Navigant Research Blog

Transformative Winds Moving Electric Utility Industry in New Directions

— February 13, 2017

AnalyticsThere is a new wind of transformation blowing through the North American electric utility industry, and this change was palpable during the recent DistribuTECH conference in San Diego.

Evidence of a transformation came during numerous conversations I had with technology vendors and utility representatives at the conference. There has been similar talk of change at past D-Tech events, but this year the words have action and momentum behind them. Granted, the transformation taking place now remains at a relatively early stage in certain domains—microgrids and energy storage, for instance. Furthermore, some of the shifts currently taking place might still be struggling to gain traction 10 years from now. But as whole, changes in the industry are tangible and are moving beyond theoretical talk and pilots.

Among the innovations on display at D-Tech:

  • Microgrids: Schneider Electric and Duke Energy jointly announced the deployment of two advanced microgrids in Montgomery County, Maryland. The two systems will provide service to the county’s public safety headquarters and its jail. The goal is to ensure these facilities have more reliable and efficient power and to improve resiliency in the event of major storms or natural disasters. Perhaps the most unique aspect of this project is its microgrid as a service (MaaS) financing model. This arrangement eliminates many of the upfront costs to the county, making the microgrids more affordable to the municipal entity.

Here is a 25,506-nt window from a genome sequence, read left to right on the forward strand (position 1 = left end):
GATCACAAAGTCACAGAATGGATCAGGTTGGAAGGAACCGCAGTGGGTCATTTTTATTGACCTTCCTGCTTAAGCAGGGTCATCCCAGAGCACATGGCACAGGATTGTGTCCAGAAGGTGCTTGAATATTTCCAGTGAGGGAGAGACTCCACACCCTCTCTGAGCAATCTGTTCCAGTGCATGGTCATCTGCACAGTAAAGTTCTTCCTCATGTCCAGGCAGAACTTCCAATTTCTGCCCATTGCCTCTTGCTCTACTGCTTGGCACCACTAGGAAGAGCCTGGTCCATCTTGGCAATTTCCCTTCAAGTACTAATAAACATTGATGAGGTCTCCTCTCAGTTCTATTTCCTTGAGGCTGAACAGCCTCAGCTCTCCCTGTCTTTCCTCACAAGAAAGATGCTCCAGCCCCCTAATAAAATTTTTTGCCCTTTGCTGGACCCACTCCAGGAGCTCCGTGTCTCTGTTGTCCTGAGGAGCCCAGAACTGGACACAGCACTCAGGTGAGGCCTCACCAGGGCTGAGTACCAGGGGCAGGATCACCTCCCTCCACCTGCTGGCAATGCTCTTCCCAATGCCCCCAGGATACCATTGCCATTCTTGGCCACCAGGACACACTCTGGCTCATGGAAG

• Customer-centric grid: Utilities are starting to more fully embrace the concept of customer-centricity. Oracle unveiled its new Network Management System version 2.3, which enables a utility to aggregate data from distributed energy resources (DER) like solar PV, EVs, customer-sited storage systems, and connected home devices. Oracle is not alone in providing tools for a deeper view of these customer energy resources, but the announcement does point to the demand the software vendor is seeing from utilities that recognize the shift taking place and the need to comprehensively manage the two-way data flow from grid-tied customer assets.
  • Demand-side solutions: Companies like Powerley and Tesla used the conference to demonstrate their solutions for enabling utility customers to better control their use of energy. Tesla, for instance, did not showcase its famous EVs, but rather its new Powerwall 2 residential battery system. The Powerwall 2 has 14 kWh of capacity, a significant increase from previous versions, and can enable a four-bedroom home to power lights, plugs, and a refrigerator for a whole day. Powerley’s solution helps utilities integrate the smart grid with smart home technologies, thus enabling residential customers to be more efficient energy users and save money.

Part of the transformation on display at D-Tech is being driven by regulators, which see the new technologies as helpful to a more efficient use of energy. But many of the new technologies on their own are driving the change, having been tested and proven to help solve utility business issues and demonstrate a positive ROI, either in real dollars or in softer benefits (such as increased customer satisfaction scores and greater engagement).